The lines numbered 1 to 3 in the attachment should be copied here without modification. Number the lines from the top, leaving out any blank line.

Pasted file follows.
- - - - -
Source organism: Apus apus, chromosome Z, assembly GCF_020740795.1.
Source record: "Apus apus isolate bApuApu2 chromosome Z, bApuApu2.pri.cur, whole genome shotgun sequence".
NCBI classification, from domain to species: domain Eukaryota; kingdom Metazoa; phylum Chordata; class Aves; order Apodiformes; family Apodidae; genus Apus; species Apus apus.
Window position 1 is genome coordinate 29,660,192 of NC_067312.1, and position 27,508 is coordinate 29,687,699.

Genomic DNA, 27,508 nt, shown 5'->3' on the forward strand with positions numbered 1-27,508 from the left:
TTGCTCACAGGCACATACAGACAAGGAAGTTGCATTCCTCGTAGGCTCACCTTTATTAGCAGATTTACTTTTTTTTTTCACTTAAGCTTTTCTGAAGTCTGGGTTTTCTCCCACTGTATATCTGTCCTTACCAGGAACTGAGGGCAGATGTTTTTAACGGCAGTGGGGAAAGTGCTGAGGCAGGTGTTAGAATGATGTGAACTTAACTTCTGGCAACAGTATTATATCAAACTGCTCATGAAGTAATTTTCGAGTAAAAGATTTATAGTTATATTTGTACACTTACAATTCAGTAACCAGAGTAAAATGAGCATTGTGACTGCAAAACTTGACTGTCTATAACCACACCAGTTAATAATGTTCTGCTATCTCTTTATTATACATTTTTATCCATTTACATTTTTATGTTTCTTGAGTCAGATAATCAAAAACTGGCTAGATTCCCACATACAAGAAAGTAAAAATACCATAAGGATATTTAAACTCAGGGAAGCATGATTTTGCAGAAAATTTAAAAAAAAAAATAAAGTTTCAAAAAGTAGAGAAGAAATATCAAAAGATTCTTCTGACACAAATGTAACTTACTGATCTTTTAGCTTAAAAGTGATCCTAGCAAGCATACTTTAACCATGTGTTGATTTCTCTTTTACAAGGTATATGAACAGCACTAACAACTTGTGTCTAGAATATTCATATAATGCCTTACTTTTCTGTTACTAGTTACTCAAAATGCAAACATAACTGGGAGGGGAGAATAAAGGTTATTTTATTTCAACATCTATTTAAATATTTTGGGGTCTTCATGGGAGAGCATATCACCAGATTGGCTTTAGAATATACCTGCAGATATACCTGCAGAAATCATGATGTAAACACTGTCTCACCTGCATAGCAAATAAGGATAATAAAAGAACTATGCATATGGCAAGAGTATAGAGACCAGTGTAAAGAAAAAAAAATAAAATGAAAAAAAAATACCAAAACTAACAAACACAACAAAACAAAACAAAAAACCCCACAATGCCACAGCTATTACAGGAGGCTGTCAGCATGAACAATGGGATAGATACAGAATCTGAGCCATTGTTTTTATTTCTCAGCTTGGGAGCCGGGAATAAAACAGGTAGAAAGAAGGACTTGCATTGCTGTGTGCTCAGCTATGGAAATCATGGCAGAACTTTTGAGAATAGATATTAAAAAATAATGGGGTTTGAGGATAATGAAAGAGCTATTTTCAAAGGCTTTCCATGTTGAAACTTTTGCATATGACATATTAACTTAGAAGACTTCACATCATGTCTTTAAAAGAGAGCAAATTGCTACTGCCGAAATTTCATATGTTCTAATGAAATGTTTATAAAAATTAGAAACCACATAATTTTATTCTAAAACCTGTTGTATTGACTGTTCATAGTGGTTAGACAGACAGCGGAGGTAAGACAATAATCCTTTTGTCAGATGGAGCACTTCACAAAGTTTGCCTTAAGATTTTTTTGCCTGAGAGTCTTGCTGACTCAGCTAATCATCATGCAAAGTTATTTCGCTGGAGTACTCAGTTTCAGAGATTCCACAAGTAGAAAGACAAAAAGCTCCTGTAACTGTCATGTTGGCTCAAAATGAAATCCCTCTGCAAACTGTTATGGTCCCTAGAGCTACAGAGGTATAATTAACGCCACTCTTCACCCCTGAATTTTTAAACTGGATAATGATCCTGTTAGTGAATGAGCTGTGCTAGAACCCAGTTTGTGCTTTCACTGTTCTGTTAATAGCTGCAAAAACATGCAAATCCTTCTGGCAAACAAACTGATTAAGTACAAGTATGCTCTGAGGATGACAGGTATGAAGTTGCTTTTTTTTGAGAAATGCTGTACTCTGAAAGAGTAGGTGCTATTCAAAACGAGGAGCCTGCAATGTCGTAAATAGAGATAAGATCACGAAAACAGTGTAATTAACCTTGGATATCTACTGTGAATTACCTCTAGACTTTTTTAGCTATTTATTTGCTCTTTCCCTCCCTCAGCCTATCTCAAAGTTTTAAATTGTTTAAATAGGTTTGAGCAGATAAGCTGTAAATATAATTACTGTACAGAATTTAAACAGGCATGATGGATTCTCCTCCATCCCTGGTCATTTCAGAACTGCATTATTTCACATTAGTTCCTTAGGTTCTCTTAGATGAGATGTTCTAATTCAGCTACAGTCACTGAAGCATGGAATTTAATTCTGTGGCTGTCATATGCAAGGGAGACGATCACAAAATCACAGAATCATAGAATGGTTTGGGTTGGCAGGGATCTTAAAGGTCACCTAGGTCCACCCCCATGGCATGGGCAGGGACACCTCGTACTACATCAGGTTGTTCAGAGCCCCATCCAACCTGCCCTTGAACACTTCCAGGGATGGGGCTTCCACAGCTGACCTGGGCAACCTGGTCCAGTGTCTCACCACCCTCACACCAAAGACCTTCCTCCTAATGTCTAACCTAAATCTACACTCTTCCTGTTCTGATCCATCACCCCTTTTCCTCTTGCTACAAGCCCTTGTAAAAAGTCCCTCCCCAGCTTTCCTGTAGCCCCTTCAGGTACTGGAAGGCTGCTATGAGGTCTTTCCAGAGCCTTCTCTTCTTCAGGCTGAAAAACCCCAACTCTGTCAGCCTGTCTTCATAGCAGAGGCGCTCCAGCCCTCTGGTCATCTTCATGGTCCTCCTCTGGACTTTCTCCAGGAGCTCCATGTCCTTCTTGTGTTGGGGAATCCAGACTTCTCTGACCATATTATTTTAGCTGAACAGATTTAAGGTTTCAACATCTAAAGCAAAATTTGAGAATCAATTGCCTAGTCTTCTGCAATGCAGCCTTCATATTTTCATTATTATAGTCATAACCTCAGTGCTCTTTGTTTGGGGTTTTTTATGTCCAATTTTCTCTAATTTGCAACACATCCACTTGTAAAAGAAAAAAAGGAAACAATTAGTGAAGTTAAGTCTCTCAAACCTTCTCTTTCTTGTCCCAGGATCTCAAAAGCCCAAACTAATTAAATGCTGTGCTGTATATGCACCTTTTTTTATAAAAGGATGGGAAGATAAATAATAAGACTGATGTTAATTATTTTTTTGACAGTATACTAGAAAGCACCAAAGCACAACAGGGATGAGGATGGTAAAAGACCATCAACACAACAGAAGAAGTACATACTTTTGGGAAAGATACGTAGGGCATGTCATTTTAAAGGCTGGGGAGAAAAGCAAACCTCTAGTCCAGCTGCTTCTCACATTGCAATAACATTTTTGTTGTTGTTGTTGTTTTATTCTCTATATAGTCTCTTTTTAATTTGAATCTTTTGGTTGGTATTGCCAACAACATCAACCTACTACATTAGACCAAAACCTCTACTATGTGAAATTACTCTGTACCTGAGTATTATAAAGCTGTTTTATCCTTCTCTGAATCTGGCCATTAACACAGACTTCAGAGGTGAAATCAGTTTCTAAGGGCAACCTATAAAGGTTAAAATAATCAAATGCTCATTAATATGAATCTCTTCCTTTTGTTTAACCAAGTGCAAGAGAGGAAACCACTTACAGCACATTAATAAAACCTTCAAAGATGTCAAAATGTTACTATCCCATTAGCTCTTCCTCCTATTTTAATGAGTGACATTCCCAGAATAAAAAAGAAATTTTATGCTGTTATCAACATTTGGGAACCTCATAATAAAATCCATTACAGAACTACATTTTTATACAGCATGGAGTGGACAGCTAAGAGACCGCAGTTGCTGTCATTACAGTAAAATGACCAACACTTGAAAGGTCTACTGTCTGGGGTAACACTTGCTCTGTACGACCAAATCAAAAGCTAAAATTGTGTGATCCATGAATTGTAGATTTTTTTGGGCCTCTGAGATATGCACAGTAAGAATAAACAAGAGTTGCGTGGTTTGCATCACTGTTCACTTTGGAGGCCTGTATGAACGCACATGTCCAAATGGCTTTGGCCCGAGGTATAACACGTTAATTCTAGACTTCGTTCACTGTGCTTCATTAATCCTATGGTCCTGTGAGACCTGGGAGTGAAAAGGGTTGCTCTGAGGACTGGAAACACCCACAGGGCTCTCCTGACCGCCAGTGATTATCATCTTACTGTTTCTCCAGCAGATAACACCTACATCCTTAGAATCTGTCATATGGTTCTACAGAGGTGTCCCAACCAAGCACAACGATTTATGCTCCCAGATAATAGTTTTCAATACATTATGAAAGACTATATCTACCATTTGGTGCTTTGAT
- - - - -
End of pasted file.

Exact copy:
Source organism: Apus apus, chromosome Z, assembly GCF_020740795.1.
Source record: "Apus apus isolate bApuApu2 chromosome Z, bApuApu2.pri.cur, whole genome shotgun sequence".
NCBI classification, from domain to species: domain Eukaryota; kingdom Metazoa; phylum Chordata; class Aves; order Apodiformes; family Apodidae; genus Apus; species Apus apus.